United States Justice Department officials have criticised Beijing for tolerating Chinese hackers and providing them with a safe haven instead of bringing them to justice, as they unsealed indictments against five Chinese citizens and two Malaysians in a wide-ranging hacking campaign.
“The Chinese government has the power to help stop crimes like these,” Deputy Attorney-General Jeffrey Rosen said at a media conference on Wednesday. “The Chinese government has made a deliberate choice to allow its citizens to commit computer intrusions and attacks around the world because these actors will also help the PRC (People’s Republic of China).”
Prosecutors said the five Chinese nationals hacked 100 firms in the US and other countries, including Singapore. Their targets included software development companies, social media firms, non-profit organisations, universities, think-tanks, and pro-democracy politicians and activists in Hong Kong.
Prominent electronic communications services and telecommunications providers in the US, Singapore and elsewhere were also compromised, they said. The victim firms were not named in court documents unsealed on Wednesday.
The hackers, whom the prosecutors said are currently fugitives in China, also compromised government computer networks in India and Vietnam, and targeted but failed to breach government computer networks in Britain.
In response to the allegations, Chinese Foreign Ministry spokesman Wang Wenbin said yesterday at a regular media briefing in Beijing: “The Chinese government is a staunch defender of cyber security and has always resolutely opposed and cracked down on all forms of cyber attacks and cybercrimes in accordance with the law.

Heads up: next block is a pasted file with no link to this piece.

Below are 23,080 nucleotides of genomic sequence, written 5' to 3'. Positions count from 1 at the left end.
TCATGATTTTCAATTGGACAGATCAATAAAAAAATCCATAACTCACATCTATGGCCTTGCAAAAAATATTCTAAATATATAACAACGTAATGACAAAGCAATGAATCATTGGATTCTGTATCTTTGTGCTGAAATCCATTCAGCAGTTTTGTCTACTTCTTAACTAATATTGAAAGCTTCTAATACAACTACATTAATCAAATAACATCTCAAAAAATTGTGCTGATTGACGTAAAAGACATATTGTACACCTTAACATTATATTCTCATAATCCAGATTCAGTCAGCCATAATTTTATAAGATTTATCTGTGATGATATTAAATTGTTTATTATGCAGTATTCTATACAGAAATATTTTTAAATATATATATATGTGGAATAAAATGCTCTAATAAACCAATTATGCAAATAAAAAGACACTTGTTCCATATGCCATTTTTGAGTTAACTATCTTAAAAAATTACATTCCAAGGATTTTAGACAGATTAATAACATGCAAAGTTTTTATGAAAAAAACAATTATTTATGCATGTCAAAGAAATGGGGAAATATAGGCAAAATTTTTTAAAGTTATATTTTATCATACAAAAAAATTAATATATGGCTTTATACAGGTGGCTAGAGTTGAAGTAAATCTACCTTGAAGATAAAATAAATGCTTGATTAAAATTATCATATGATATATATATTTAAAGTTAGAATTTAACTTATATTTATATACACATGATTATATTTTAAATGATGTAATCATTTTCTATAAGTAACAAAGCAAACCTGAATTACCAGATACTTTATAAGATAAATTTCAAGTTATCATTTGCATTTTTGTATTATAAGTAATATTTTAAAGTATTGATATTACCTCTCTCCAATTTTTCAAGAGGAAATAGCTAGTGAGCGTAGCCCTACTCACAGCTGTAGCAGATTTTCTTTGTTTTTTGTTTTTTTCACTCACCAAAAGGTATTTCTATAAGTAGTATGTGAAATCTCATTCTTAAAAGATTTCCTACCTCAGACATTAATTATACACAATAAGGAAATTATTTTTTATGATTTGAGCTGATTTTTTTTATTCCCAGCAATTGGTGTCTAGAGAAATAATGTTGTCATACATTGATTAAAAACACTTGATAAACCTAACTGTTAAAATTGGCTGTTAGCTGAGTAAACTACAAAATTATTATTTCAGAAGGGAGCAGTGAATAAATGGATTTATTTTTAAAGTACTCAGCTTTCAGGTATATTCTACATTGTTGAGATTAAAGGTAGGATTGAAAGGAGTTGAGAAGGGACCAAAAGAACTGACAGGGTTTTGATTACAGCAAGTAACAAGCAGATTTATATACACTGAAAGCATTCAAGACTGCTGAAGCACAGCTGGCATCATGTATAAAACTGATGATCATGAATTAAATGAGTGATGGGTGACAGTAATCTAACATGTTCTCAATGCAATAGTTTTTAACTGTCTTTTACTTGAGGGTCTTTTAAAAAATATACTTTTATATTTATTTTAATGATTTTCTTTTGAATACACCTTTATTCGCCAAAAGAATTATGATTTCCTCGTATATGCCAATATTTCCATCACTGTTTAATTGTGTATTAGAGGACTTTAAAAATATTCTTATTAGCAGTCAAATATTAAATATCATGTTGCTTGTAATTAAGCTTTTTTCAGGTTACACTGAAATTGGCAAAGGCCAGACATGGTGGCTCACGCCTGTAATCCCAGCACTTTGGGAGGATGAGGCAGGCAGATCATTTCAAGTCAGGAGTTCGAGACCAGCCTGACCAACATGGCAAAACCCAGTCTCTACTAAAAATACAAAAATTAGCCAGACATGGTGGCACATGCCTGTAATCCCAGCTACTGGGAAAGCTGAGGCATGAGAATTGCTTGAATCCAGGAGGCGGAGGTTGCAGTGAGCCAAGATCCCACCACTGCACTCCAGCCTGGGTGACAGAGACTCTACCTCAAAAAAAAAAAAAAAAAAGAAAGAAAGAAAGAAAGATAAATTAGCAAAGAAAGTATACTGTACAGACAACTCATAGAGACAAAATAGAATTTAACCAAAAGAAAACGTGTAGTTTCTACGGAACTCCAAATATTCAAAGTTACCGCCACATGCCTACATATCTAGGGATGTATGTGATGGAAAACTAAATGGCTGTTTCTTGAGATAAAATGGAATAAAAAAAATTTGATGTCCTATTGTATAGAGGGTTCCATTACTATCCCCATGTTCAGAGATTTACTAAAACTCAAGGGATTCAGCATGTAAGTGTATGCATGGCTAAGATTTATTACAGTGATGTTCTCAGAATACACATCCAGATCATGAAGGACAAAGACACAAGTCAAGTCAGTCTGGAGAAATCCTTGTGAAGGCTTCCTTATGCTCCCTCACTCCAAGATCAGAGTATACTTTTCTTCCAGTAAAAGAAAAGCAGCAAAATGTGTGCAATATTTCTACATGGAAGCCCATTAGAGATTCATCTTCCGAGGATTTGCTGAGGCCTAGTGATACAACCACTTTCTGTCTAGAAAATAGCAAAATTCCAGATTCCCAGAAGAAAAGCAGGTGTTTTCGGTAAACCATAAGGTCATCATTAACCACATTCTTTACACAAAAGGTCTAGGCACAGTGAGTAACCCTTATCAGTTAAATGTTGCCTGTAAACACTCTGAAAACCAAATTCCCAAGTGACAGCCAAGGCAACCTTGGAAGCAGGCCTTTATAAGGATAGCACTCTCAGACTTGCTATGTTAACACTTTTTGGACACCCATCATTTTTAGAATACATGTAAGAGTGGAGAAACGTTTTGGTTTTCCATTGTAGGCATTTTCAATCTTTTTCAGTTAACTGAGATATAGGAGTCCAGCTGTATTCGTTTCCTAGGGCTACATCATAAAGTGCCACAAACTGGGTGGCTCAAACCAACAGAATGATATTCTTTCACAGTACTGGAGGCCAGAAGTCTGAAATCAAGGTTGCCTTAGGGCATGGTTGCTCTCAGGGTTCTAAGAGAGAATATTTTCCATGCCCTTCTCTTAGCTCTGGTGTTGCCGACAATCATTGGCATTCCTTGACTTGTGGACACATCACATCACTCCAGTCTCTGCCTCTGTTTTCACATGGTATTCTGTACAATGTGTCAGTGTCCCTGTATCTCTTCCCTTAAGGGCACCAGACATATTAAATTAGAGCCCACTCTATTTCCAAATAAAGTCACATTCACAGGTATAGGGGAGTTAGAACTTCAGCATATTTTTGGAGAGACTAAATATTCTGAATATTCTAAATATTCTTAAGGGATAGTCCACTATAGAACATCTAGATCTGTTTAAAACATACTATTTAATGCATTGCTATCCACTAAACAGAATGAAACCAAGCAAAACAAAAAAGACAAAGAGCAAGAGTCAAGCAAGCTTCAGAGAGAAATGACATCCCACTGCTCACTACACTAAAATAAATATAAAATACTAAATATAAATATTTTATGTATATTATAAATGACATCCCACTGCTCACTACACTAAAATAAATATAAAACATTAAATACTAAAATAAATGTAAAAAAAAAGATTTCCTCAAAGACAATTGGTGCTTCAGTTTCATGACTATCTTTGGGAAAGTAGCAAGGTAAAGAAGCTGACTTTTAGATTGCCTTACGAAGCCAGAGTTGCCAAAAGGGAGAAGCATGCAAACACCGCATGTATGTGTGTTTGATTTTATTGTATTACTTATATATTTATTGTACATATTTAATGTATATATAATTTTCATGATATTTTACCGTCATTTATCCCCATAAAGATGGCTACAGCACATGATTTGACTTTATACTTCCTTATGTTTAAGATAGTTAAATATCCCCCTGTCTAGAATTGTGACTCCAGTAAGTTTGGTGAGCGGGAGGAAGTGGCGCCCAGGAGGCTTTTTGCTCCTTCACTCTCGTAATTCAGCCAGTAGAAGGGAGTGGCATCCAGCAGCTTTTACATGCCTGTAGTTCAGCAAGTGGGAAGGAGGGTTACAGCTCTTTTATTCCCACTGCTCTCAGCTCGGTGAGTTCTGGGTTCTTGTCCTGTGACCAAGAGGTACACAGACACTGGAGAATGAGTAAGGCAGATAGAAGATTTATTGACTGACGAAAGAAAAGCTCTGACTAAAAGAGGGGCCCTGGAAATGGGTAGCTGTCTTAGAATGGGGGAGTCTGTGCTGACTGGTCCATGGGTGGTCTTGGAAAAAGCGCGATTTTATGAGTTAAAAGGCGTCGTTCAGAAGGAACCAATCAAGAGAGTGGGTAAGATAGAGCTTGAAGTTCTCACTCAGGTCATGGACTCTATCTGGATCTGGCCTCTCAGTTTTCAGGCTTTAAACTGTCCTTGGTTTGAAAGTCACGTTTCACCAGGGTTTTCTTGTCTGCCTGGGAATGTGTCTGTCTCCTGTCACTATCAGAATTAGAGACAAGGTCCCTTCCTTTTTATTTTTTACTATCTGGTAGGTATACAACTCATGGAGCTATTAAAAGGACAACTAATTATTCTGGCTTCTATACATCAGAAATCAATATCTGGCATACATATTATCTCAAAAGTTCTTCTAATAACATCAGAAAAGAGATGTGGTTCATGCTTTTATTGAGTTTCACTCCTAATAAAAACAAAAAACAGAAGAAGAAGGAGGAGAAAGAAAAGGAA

“Regrettably, the US has long used cyber security issues as a tool for stigmatisation, political manipulation and spreading falsehoods and information.”
Mr Wang added: “We urge the United States to treat cyber security issues in an objective and rational manner, and jointly respond to the challenges of hacker attacks through dialogue and cooperation on the basis of mutual respect.”
Separately, the two Malaysians were charged with conspiring with two of the Chinese hackers to profit from hacks targeting the video game industry in the US and abroad by illegally obtaining or generating in-game resources and selling them in the black market through their website. The pair were arrested in Perak on Monday.
“The scope and sophistication of the crimes in these unsealed indictments is unprecedented. The alleged criminal scheme used actors in China and Malaysia to illegally hack, intrude and steal information from victims worldwide,” said Mr Michael Sherwin, the acting US attorney for the District of Columbia, where the charges were filed.
While the Justice Department did not say Beijing was behind the hackers, it noted that one of the Chinese defendants said he was “very close” to China’s Ministry of State Security and would be protected “unless something very big happens”.
WHAT THE U.S. SAYS
The Chinese government has the power to help stop crimes like these.
U.S. DEPUTY ATTORNEY-GENERAL JEFFREY ROSEN, at a media conference.
WHAT CHINA SAYS